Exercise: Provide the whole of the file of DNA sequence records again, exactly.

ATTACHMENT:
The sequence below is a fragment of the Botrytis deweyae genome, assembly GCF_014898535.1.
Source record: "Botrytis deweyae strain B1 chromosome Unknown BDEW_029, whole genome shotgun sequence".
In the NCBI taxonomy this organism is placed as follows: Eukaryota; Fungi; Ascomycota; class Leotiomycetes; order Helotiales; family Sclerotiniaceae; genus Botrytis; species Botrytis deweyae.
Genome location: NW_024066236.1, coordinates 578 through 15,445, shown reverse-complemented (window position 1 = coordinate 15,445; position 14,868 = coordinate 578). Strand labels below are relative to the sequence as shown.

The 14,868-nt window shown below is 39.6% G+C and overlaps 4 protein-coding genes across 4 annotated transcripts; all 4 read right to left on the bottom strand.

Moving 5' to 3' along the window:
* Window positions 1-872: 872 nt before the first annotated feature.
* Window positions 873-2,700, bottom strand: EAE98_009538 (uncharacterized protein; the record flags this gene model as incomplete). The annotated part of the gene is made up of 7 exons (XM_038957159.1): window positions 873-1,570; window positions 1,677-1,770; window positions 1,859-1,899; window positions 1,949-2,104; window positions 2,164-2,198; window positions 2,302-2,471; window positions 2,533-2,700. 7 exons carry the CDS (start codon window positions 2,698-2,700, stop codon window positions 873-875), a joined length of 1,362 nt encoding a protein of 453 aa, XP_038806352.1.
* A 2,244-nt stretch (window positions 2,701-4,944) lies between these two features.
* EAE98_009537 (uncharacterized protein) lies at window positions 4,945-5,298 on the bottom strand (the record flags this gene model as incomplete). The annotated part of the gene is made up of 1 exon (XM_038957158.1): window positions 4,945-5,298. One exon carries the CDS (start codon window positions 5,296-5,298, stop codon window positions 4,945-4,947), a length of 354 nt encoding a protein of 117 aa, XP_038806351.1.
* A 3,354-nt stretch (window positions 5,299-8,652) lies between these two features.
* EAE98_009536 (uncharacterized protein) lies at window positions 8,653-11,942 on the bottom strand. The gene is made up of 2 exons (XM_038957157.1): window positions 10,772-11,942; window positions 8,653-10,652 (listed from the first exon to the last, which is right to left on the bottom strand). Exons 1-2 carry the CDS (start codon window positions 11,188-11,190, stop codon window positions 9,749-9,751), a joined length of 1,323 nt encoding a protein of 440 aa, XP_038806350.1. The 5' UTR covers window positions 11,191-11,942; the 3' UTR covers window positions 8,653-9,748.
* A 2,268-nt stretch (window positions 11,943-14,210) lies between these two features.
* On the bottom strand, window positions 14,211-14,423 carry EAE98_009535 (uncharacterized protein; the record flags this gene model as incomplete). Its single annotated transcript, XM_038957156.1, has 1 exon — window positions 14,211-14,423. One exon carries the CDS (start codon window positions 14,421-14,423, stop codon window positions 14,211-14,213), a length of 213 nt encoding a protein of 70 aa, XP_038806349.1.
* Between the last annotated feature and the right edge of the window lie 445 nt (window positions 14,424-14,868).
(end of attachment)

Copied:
The sequence below is a fragment of the Botrytis deweyae genome, assembly GCF_014898535.1.
Source record: "Botrytis deweyae strain B1 chromosome Unknown BDEW_029, whole genome shotgun sequence".
In the NCBI taxonomy this organism is placed as follows: Eukaryota; Fungi; Ascomycota; class Leotiomycetes; order Helotiales; family Sclerotiniaceae; genus Botrytis; species Botrytis deweyae.
Genome location: NW_024066236.1, coordinates 578 through 15,445, shown reverse-complemented (window position 1 = coordinate 15,445; position 14,868 = coordinate 578). Strand labels below are relative to the sequence as shown.

The 14,868-nt window shown below is 39.6% G+C and overlaps 4 protein-coding genes across 4 annotated transcripts; all 4 read right to left on the bottom strand.

Moving 5' to 3' along the window:
* Window positions 1-872: 872 nt before the first annotated feature.
* Window positions 873-2,700, bottom strand: EAE98_009538 (uncharacterized protein; the record flags this gene model as incomplete). The annotated part of the gene is made up of 7 exons (XM_038957159.1): window positions 873-1,570; window positions 1,677-1,770; window positions 1,859-1,899; window positions 1,949-2,104; window positions 2,164-2,198; window positions 2,302-2,471; window positions 2,533-2,700. 7 exons carry the CDS (start codon window positions 2,698-2,700, stop codon window positions 873-875), a joined length of 1,362 nt encoding a protein of 453 aa, XP_038806352.1.
* A 2,244-nt stretch (window positions 2,701-4,944) lies between these two features.
* EAE98_009537 (uncharacterized protein) lies at window positions 4,945-5,298 on the bottom strand (the record flags this gene model as incomplete). The annotated part of the gene is made up of 1 exon (XM_038957158.1): window positions 4,945-5,298. One exon carries the CDS (start codon window positions 5,296-5,298, stop codon window positions 4,945-4,947), a length of 354 nt encoding a protein of 117 aa, XP_038806351.1.
* A 3,354-nt stretch (window positions 5,299-8,652) lies between these two features.
* EAE98_009536 (uncharacterized protein) lies at window positions 8,653-11,942 on the bottom strand. The gene is made up of 2 exons (XM_038957157.1): window positions 10,772-11,942; window positions 8,653-10,652 (listed from the first exon to the last, which is right to left on the bottom strand). Exons 1-2 carry the CDS (start codon window positions 11,188-11,190, stop codon window positions 9,749-9,751), a joined length of 1,323 nt encoding a protein of 440 aa, XP_038806350.1. The 5' UTR covers window positions 11,191-11,942; the 3' UTR covers window positions 8,653-9,748.
* A 2,268-nt stretch (window positions 11,943-14,210) lies between these two features.
* On the bottom strand, window positions 14,211-14,423 carry EAE98_009535 (uncharacterized protein; the record flags this gene model as incomplete). Its single annotated transcript, XM_038957156.1, has 1 exon — window positions 14,211-14,423. One exon carries the CDS (start codon window positions 14,421-14,423, stop codon window positions 14,211-14,213), a length of 213 nt encoding a protein of 70 aa, XP_038806349.1.
* Between the last annotated feature and the right edge of the window lie 445 nt (window positions 14,424-14,868).